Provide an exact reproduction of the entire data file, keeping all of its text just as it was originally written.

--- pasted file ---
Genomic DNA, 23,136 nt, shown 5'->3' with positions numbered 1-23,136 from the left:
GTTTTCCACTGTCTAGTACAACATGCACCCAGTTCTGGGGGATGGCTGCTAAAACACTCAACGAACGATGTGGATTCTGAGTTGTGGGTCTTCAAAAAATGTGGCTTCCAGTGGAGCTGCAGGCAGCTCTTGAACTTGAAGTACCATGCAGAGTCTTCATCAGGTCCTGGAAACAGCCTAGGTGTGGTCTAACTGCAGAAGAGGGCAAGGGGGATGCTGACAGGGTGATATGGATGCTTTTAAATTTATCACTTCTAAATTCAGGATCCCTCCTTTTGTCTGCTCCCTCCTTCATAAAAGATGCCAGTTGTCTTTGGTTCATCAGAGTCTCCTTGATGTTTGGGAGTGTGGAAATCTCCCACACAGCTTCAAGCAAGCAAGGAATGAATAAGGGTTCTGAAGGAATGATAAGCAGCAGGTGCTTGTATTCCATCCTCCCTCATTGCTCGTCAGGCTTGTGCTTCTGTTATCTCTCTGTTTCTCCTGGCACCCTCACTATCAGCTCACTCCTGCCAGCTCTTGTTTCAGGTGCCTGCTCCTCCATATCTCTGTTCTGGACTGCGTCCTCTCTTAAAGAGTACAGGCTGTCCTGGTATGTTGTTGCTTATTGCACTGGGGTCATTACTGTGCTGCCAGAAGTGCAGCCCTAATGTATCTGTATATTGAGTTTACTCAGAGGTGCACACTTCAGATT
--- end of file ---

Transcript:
Genomic DNA, 23,136 nt, shown 5'->3' with positions numbered 1-23,136 from the left:
GTTTTCCACTGTCTAGTACAACATGCACCCAGTTCTGGGGGATGGCTGCTAAAACACTCAACGAACGATGTGGATTCTGAGTTGTGGGTCTTCAAAAAATGTGGCTTCCAGTGGAGCTGCAGGCAGCTCTTGAACTTGAAGTACCATGCAGAGTCTTCATCAGGTCCTGGAAACAGCCTAGGTGTGGTCTAACTGCAGAAGAGGGCAAGGGGGATGCTGACAGGGTGATATGGATGCTTTTAAATTTATCACTTCTAAATTCAGGATCCCTCCTTTTGTCTGCTCCCTCCTTCATAAAAGATGCCAGTTGTCTTTGGTTCATCAGAGTCTCCTTGATGTTTGGGAGTGTGGAAATCTCCCACACAGCTTCAAGCAAGCAAGGAATGAATAAGGGTTCTGAAGGAATGATAAGCAGCAGGTGCTTGTATTCCATCCTCCCTCATTGCTCGTCAGGCTTGTGCTTCTGTTATCTCTCTGTTTCTCCTGGCACCCTCACTATCAGCTCACTCCTGCCAGCTCTTGTTTCAGGTGCCTGCTCCTCCATATCTCTGTTCTGGACTGCGTCCTCTCTTAAAGAGTACAGGCTGTCCTGGTATGTTGTTGCTTATTGCACTGGGGTCATTACTGTGCTGCCAGAAGTGCAGCCCTAATGTATCTGTATATTGAGTTTACTCAGAGGTGCACACTTCAGATT